CBT has been shown to be effective when used within dual diagnosis treatment. This psychotherapy helps an individual to recognize negative thought patterns, while aiding them in developing more effective means of coping, so that they can change damaging behaviors.
Medication-Assisted Therapy (MAT)
MAT is utilized as a way to help a person withdraw safely and comfortably, but beyond this, it may also aid an individual in maintaining their sobriety or treating the symptoms of their anxiety. With concerns of addiction, treatment providers will strive to utilize medications which have the least potential for abuse, but the highest measure of effectiveness.
Family therapy and support
Family therapy and support is a way to provide a person with positive encouragement and words of affirmation. Both disorders often draw an individual into a state of isolation. Being surrounded by your loved ones can buoy you against this loneliness while helping to allay any fears you may have.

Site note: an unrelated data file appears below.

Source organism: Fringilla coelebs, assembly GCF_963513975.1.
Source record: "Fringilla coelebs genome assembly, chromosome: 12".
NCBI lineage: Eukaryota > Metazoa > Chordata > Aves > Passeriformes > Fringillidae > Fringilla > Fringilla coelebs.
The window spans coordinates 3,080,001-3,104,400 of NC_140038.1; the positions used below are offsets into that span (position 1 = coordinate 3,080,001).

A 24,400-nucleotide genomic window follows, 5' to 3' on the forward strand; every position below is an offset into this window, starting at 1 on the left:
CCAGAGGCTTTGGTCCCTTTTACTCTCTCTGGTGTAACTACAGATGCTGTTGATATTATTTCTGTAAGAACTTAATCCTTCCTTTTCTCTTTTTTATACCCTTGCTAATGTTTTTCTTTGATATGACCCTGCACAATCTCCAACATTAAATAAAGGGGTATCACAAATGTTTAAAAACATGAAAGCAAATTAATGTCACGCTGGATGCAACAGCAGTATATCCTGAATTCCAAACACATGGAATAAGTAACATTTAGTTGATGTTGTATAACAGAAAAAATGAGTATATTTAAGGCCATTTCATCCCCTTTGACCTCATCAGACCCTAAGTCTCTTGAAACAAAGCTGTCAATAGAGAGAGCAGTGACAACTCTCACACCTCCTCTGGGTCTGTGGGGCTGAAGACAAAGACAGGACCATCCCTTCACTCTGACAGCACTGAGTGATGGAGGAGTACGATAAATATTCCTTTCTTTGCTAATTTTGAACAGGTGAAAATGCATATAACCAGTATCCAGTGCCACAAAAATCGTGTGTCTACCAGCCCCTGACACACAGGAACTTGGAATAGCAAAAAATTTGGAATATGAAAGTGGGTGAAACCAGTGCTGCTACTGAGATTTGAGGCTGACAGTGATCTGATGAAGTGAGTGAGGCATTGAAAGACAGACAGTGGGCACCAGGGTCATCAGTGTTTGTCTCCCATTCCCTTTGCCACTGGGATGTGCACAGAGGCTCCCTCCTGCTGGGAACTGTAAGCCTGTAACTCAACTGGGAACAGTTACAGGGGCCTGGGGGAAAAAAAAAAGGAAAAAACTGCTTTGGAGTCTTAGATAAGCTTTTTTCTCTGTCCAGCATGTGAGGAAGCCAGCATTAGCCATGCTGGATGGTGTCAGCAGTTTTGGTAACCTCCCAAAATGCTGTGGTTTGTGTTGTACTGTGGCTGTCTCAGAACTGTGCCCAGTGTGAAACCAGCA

Peer support groups
Peer support groups hold great benefit in addressing, and supporting, concerns of both disorders. Not only do they aid an individual in protecting and nurturing their sobriety, but they provide positive companionship, useful coping skills and a place where people can constructively release fear or tension.
Find Mental, Emotional And Physical Balance
We realize that a co-occurring disorder can change the landscape of your life. While these things make treatment more complex, they do not make it impossible. At Turning Point, we are committed to delivering evidenced-based care that can aid you in finding sobriety and in making the positive and lasting changes that are essential towards a successful recovery. Contact us today.
Psychiatric Times — Anxiety Disorders With Comorbid Substance Abuse
PubMed Health — Generalized anxiety disorder: Overview
U.S. National Library of Medicine — Anxiety and Substance Use Disorders: A Review